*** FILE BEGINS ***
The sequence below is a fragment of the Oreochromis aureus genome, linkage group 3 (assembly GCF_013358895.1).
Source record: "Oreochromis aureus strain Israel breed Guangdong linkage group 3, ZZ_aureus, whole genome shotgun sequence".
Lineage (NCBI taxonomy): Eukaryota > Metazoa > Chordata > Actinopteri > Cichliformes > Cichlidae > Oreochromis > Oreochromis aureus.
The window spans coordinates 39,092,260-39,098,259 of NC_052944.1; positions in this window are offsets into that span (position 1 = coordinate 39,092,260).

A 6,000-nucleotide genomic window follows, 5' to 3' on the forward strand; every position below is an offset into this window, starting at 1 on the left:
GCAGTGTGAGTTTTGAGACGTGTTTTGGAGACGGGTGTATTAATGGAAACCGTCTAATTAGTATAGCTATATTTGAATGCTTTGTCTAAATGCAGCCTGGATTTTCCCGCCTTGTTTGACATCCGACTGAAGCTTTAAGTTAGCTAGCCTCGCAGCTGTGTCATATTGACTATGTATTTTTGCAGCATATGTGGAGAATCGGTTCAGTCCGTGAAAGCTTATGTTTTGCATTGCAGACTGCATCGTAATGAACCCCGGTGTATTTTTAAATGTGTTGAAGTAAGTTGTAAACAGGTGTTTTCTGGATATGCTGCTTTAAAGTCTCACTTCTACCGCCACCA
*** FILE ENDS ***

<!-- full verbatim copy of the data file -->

The sequence below is a fragment of the Oreochromis aureus genome, linkage group 3 (assembly GCF_013358895.1).
Source record: "Oreochromis aureus strain Israel breed Guangdong linkage group 3, ZZ_aureus, whole genome shotgun sequence".
Lineage (NCBI taxonomy): Eukaryota > Metazoa > Chordata > Actinopteri > Cichliformes > Cichlidae > Oreochromis > Oreochromis aureus.
The window spans coordinates 39,092,260-39,098,259 of NC_052944.1; positions in this window are offsets into that span (position 1 = coordinate 39,092,260).

A 6,000-nucleotide genomic window follows, 5' to 3' on the forward strand; every position below is an offset into this window, starting at 1 on the left:
GCAGTGTGAGTTTTGAGACGTGTTTTGGAGACGGGTGTATTAATGGAAACCGTCTAATTAGTATAGCTATATTTGAATGCTTTGTCTAAATGCAGCCTGGATTTTCCCGCCTTGTTTGACATCCGACTGAAGCTTTAAGTTAGCTAGCCTCGCAGCTGTGTCATATTGACTATGTATTTTTGCAGCATATGTGGAGAATCGGTTCAGTCCGTGAAAGCTTATGTTTTGCATTGCAGACTGCATCGTAATGAACCCCGGTGTATTTTTAAATGTGTTGAAGTAAGTTGTAAACAGGTGTTTTCTGGATATGCTGCTTTAAAGTCTCACTTCTACCGCCACCA